Friends Lani Preis and Marla Zafft have a lot in common. They are both busy Atlanta moms to elementary aged children. They both have a set of twins. They are both marketing consultants –and they both hate planning and packing school lunches. “It was the bane of our existence,” says Preis. They searched for tools that would help to outsource the task to their children. They tried various apps as well as creating charts, but nothing gave them the outcome they wanted –kids to confidently and independently plan and pack their own lunches.

So Preis and Zafft put their marketing hats on and came up with a product called u* do*lunch. But they didn’t stop there. “We wanted to foster a culture that encouraged kids to do things for themselves now so that they build those skill sets,” says Preis, who has eight-year old twins and an eleven-year-old. With that goal in mind, the two formed chick*u*do  in 2017. “The idea was this little chick is hatching and becoming independent. Our logo is an egg that has cracked and our tagline is ‘hatching independent kids,'” explains Preis. We talked to Preis about her and Zafft’s company, the products and how the dreaded chore of lunch packing is going these days.

AP: How does u*do*lunch work? 

Lani Preis: It’s a wall hanging that is about 12-13 inches wide and 20-21 inches long that you can hang on a door or on any hook. It has five days of the week and four categories going across. The categories are main, side, veggie and fruit. Each kit comes with fifty cards plus a name card. The name card has instructions on it. It is written for the child, not for the parents. We talk about the four P’s of lunches: Plan, Purchase, Prepare and Pack. So when the kids prepare, they pick their main, side, veggie and fruit. You can also pick one sweet during the entire week and put it into your side category.

AP: Do the cards give the kids ideas or do they come up with the food themselves?

Lani Preis: It gives options and you can customize it. For example, one of the cards for mains is turkey. Underneath it, there are three selections plus a blank line. They could have a turkey sandwich, turkey chili or turkey deli wraps, or they can fill in the blank line for whatever they want. The kit comes with a dry erase marker.

AP: When should kids start making their own lunches?

Lani Preis: Kids should be in the kitchen at a very young age. The product itself is designed for 6-12 year olds, the reason being we were going for the young elementary age child to really get them involved. There are studies that say kindergarteners and first graders can use not-so-sharp knives and do hands on activities. By the time they are at the end of their elementary school careers, they can plan just about everything. They can prep the grocery list, prep their meals. I help my children with anything that needs to be heated.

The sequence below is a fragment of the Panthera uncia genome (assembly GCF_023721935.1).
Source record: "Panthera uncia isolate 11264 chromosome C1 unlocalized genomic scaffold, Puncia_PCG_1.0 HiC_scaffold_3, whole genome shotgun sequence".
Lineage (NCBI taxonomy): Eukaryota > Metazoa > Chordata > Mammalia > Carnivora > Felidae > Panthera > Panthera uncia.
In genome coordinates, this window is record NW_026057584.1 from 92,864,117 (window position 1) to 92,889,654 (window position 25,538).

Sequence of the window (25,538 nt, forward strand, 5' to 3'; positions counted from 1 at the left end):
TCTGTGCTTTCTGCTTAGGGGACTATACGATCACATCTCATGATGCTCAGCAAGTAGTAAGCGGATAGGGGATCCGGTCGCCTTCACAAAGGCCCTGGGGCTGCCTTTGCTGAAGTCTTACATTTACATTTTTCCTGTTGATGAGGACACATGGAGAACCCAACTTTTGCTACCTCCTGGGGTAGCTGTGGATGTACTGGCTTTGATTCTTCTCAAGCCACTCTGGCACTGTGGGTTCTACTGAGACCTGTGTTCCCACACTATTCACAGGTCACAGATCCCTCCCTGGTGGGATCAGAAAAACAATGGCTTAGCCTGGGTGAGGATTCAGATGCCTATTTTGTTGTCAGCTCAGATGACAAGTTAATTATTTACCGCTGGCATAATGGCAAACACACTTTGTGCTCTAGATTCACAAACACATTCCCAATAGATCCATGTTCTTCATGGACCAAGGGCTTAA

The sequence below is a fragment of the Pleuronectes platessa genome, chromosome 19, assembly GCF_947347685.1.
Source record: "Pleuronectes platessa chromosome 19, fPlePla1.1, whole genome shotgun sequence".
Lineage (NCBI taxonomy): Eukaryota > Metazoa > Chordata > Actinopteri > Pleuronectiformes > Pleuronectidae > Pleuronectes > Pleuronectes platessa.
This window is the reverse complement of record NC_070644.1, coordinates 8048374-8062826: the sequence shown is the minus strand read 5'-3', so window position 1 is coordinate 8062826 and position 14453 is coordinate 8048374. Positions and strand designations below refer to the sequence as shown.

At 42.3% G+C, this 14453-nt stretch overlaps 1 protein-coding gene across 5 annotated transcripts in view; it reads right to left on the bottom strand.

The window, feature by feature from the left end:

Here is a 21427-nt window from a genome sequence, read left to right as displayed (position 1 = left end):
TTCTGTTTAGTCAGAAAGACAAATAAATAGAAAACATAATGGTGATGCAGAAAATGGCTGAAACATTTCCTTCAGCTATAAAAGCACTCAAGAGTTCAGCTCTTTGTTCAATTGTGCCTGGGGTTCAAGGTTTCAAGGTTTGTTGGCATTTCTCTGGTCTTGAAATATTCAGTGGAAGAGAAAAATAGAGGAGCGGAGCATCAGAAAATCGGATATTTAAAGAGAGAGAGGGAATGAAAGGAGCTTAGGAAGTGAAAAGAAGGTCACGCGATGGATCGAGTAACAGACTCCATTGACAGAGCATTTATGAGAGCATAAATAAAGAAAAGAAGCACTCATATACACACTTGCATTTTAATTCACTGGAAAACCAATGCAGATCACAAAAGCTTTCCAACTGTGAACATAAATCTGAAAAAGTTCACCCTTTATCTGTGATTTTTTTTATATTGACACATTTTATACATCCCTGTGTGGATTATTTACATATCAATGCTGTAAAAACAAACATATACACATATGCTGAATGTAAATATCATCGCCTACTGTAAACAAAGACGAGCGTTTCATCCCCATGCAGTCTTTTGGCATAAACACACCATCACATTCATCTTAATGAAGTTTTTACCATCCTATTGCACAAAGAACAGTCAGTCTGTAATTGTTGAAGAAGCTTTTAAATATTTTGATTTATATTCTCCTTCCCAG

AP: How has lunch planning and packing been going since you started using u*do*lunch in your home? 

Lani Preis: My kids actually enjoy planning and packing their lunches now. They like having ownership of it. And on the one week where they didn’t plan, they were upset with what I had to throw together for them. I also love that it has nothing to do with technology; it gives them tactile interaction.

AP: Speaking of technology, tell me about your second product, the mobile phone and tablet contract posters. 

Lani Preis: We call these “over easy contracts.” It’s a piece of art that reminds older kids about the rules for technology.  They can hang them up in their bathroom or their bedrooms. The idea is to reinforce the relationship that older children have as they move into the real electronic universe–as they get a phone or a tablet.  It reminds them that using a device is a privilege and it has responsibilities that come along with it. Our children only hear a percentage of what we talk with them about. This serves as a gentle reminder, not mom and dad nudging. Marla and I both have a lot of social media experience, and we see adults who feel like they are bullet proof when they are behind a screen. What makes us think a teenager doesn’t?

AP: What else will you and Marla be creating for chick*u*do? 

Lani Preis: We are in the process of creating u*do*breakfast, so kids can help with their morning meals. We;’re excited to get more u*do*lunch kits out into the market in time for back to school. We also plan to add more over easy contracts and make the current ones more customizable.

Besides paid products, we also want to offer free valued added tools. For instance, we have a free grocery list download to help parents with the u*do*lunch product. We have a blog/newsletter we send out called “Walk the Walk Wednesdays” about parenting and raising independent kids. We cover things like being a responsible digital citizen, lunch hacks and teaching ‘kindependence.’ Mine and Marla’s philosophies on child rearing are very much aligned. We were both seeing a generation of young adults who seem to have this ‘failure to launch syndrome.’ That was the impetus for all of this.

Awesome Atlanta Parents: Lani Preis and Marla Zafft, founders of chick*u*do
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